Thursday, January 26, 2006

"Good Neighbors," Indeed.

Just as I was posting the previous, I got a call from my Good Neighbors at State Farm. Evidently when the nice new adjuster confirmed that there was more damage from wind and rain than had been previously recorded, he then suggested that maybe there wasn't as much flood damage to the house as they had already paid us for. So they CANCELLED PAYMENT on our check, and want to send out another adjuster to review the flood claim.

This is strictly punitive because we insisted on the second adjuster and have pursued the errors and omissions claim. I have contractors estimates to show that the flood damage is at least $100K more than the settlement in question. Long and short, I'll jump through their hoops, they can be on fire for all I care.

We're not trying to get anything that wasn't covered under the policies our agent's representative told us we had. We just want to fix our damn house, or at least get out of the mortgage.

Meanwhile, we still don't have trailer keys. We found out that they were being held until we got a temporary acccount from the electric company. The electric company tells us we can't set up an account until we give them a permit number. The guy that hooked the thing up says that the city was supposed to come inspect the trailer, issue the permit, and give it to Entergy. Also, the sewer pipe is connected to the storm drain, so they have to fix that before we could be allowed to take occupancy. I predict a trip to City Hall, to wait in line at Safety and Permits, in the future.

YOUR tax dollars at work friends. While they're passing the buck from office to office, the trailer FEMA paid $60,000 for is sitting useless in my driveway. Fair market value for such a trailer is about $20K, by the way. Meanwhile FEMA is supposed to be reimbursing our rent payments until the trailer can be occupied.

I need a drink. STAT.

Destruction Tour

A dear friend who is an expatriate New Orleanian was in town this weekend so we did the obligitory disaster tour. Not the commercial one of course, we just drove around in our car. We call this "Ze Tourre of Diztrucktion" in a bad Alsacian accent, for no particular reason.

Unlike our previous trips though, this time we started at West End Boulevard and drove all the way through the city. We went through the City Park, Mid-City, and Gentilly neighborhoods, then around through the Lakefront area. We drove for a solid hour through block after block of destroyed, and we didn't even head out towards New Orleans East or the 9th Ward. The scope of it is just mind boggling. I kept losing track of where I was, because the terrain is so unrecognizable, then suddenly realize I was right in front of a building I used to work in, or a restaurant I ate lunch at a couple of times a week. 80% of a major American city, annhiliated right in front of us.

I'm stunned about the White House canning the Baker Bill, which would have provided funds to the city to purchase destroyed homes from the owners and either redevelop the area or dedicate it to parkland, as a prevention for future flooding. The city's redevelopment plan is actually good, based on solid planning principals used throughout the world. Expecting individual homeowners to rebuild entire neighborhoods is about as practical as paving a street one house at a time.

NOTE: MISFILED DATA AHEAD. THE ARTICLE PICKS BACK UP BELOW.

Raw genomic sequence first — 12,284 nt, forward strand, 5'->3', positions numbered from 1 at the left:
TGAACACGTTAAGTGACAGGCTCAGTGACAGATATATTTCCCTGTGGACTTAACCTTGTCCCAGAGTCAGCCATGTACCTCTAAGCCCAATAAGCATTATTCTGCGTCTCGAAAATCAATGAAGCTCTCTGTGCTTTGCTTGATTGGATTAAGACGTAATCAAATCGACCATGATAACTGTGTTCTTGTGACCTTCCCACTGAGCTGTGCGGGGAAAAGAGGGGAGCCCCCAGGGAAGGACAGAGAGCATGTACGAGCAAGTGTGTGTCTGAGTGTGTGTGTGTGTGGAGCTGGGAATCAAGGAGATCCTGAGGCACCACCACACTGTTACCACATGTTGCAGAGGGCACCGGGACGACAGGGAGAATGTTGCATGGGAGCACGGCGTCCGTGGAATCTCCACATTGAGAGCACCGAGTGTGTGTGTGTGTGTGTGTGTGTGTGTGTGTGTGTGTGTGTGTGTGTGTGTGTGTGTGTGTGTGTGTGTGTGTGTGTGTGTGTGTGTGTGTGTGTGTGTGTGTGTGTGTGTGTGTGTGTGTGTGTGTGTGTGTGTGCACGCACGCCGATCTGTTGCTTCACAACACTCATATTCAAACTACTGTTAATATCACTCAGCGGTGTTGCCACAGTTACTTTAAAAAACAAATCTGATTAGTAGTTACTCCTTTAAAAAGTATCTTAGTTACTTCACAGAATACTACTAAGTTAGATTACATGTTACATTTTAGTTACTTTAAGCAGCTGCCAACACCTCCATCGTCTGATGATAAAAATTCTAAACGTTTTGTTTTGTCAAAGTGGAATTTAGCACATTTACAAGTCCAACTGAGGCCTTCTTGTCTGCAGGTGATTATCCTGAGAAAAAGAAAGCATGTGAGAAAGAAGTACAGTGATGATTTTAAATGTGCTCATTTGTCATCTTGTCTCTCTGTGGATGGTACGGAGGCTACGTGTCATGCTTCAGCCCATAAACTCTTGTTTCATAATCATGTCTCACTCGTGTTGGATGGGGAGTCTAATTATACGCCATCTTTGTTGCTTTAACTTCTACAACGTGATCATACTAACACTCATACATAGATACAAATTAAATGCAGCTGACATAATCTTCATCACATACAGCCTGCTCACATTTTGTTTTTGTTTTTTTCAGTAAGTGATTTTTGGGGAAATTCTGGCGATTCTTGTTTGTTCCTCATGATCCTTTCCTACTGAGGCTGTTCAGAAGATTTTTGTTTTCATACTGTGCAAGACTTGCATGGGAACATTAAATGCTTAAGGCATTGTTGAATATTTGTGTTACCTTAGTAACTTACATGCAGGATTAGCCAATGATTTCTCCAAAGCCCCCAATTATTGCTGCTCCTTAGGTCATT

Back at our house, we had a second adjuster come out on Monday, and he seemed a lot more reasonable than the first guy. We expect to get a revised settlement offer this week. That will be a relief. We still have a case pending with our agent's errors and omissions policy in regards to our flood coverage. I sincerely hope they make us an offer on that one and we don't have to file suit. The lawyer has been a great help on all of this. I'm still waiting to hear from the SBA about the disaster home loan we applied for. I have a month to pay off Countrywide, and I'd like to know we'll be able to borrow the money to fix the house.

Saturday, January 21, 2006

Foundation repair: "Only $98K"

After months of unanswered messages, we finally got quotes for the foundation work to be done if we save the existing house. The job will entail running steel beams the width of the house between the old support piers, jacking the house up a couple of feet, removing the old piers, driving pilings down to bedrock (using some form of the cable-lock system), pouring a new concrete foundation, backfilling the old basement, and pouring a slab for the new parking area and workshop under the house. The general contractor will take care of filling in the walls in the raised area.

This differs from the foundation work we had before the storm, because that repair only jacked up the subsided part of the house and filled in the gap on the old piers. At the time, we reasonably assumed the subsidence had taken place over the eighty year life of the house but that the piers were themselves sound. The sudden shifting of the house during the storm indicates the piers were in bad shape to begin with, and probably were not on pilings.